If you get banned from eBay your SSN/phone number/email/browser fingerprint/address/etc are prevented from coming back. What system would enforce that for computation nodes?

The most interesting aspect of this research is that Google published it. They have a huge competitor in this area, it would make sense to stop publishing unless they think that OpenAI already does this.

I'm currently looking for a backend role.

Yup, this is basically it.

My team at work hasn't created any meaningful value in a year. We've shipped nonstop but the things were tasked to work on just don't work out or even if they are well received simply don't add up to our salaries.

Families are already struggling when only the father is working. Work is hard for the father, and raising kids is even harder for the mother.

Now both father and mother must have a job - and that's just to barely survive.

And the government expect us to have kids? Fucking idiotic pricks.

Unless the government start doing something to ensure that all of those shiny GDPs are trickling down, instead of ever continuously pooled up, the situation will only get worse.

I don't know if they've fixed this, but it used to be that the pointer target was inside the black border, not at the actual tip of the pointer. That's not really a problem if the pointer is at the default tiny size, but when you make it bigger suddenly everything you point at is offset by the thickness of the border, which makes it borderline unusable.

It’s a tense thing. The processes is flooding, if it’s already happened then it flooded.

Ie: The Bering Strait land bridge flooded 10,000+ years a gap and it’s still under water. https://en.wikipedia.org/wiki/Beringia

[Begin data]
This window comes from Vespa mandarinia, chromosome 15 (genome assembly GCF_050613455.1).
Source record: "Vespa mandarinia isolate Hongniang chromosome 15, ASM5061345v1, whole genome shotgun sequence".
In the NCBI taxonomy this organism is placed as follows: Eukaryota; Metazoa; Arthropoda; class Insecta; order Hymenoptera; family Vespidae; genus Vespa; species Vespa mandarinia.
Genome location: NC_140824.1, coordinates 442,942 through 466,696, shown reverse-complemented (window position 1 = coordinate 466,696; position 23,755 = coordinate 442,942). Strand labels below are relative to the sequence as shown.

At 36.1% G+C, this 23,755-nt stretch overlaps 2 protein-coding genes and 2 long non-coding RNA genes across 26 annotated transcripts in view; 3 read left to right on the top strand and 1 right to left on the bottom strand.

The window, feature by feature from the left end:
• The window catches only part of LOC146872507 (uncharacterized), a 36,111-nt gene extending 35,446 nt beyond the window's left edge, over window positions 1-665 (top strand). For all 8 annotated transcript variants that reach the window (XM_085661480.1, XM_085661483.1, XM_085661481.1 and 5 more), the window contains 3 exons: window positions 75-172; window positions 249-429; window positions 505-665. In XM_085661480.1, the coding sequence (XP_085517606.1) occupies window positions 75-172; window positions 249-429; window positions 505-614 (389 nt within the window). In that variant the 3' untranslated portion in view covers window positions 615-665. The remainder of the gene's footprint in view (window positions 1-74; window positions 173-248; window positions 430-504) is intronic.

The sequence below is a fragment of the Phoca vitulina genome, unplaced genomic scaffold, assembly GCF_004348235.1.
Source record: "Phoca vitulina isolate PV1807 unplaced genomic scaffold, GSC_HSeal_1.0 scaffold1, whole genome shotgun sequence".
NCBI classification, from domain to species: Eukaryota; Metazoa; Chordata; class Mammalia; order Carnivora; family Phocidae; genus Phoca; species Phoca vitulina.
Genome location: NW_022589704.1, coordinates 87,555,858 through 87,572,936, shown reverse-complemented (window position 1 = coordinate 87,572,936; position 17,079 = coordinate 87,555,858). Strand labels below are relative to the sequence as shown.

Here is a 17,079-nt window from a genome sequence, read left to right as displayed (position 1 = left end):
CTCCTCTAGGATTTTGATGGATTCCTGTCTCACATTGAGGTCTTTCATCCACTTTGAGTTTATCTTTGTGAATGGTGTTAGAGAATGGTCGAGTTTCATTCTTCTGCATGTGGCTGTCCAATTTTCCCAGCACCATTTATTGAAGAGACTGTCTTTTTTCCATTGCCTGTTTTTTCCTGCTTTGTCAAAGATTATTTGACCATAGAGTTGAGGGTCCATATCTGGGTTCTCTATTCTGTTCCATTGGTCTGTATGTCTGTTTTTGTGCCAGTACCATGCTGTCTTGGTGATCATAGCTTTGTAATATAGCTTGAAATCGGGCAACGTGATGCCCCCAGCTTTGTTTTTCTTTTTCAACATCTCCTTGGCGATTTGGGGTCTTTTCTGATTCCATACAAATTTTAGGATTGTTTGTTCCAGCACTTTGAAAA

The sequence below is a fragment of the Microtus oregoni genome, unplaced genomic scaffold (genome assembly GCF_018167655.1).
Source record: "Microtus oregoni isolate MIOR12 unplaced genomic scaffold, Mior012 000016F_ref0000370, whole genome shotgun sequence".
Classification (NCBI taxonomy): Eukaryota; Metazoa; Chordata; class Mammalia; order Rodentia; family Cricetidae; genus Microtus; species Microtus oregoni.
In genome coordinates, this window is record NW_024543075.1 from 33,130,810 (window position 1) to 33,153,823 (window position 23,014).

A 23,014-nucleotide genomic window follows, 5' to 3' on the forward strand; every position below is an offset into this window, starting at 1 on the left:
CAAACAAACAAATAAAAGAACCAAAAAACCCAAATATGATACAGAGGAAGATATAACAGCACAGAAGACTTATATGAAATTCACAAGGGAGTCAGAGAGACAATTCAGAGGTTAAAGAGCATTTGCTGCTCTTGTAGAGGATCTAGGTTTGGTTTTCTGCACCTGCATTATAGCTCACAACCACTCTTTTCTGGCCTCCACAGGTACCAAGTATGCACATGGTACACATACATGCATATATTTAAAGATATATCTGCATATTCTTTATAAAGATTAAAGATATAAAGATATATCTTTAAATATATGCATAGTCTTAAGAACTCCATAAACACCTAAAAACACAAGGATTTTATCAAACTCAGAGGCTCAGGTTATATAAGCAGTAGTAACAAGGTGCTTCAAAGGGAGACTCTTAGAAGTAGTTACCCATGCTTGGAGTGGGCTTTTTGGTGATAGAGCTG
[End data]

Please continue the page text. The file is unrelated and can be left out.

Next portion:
Ultimately sea level rise is a temporary thing. Given enough time the oceans will boil as the sun ages unless something drastic changes.

MYbe it’s time for them to realize there is a point where you have all of the customers, and it’s ok to be boring and just pay a dividend instead of constant growthgrowthgrowthgrowth.

I believe that's exactly what's going on here. I recall first hearing about this story a few weeks ago

> way too many people trying to stick a hand in my pocket for entertainment

What does that refer to?

HPC isn't exactly special, and neither to some extent is Spack. Spack's gotten some attention in talks at, e.g., CppCon.

The big differentiator is really the degree to which people want to tune and customize their builds in HPC vs. other communities, and the diversity of hardware that needs to be supported. Things that stand out to me:

  - different applications' needs to customize the builds of their dependencies
    - e.g., one app might need HDF5 with MPI support, another might want it 
      built without. Those are two different, incompatible HDF5 builds.
  - need for specific microarchitecture builds to take advantage of vectorization
  - need for GPU support (for NVIDIA, AMD, *and* Intel GPUs)
  - need to use sometimes vendor-specific tuned system libraries like MPI, cray-libsci, mol
  - need for specific *versions* of dependencies (solvers, mesh libs, etc.) for
    numerical reproducibility
  - need to integrate across languages, e.g. C, C++, Fortran, Python, Lua, perl, R,
    and dare I even say Yorick.
Most of these requirements are not so dissimilar from peoples' dev environments in, say, the AI community, where people really want their special version of PyTorch. Where monorepos are common in industry, they really haven't taken off in the distributed, worldwide scientific community, so you get things like Spack that let you keep rebuilding the world -- and all the microcosms in it.

So I'd say Spack is not so much a special package manager as a much more general one. You can use it for combinatorial deployments at HPC centers, dev workflows for people dealing with multi-physics and other complex codes, and as sort of a distributed poly repo with lock files.

The intent was never to be specific to HPC, and I would love to see broader adoption outside this community.

businesses feeling pinched and cut down on ad spending.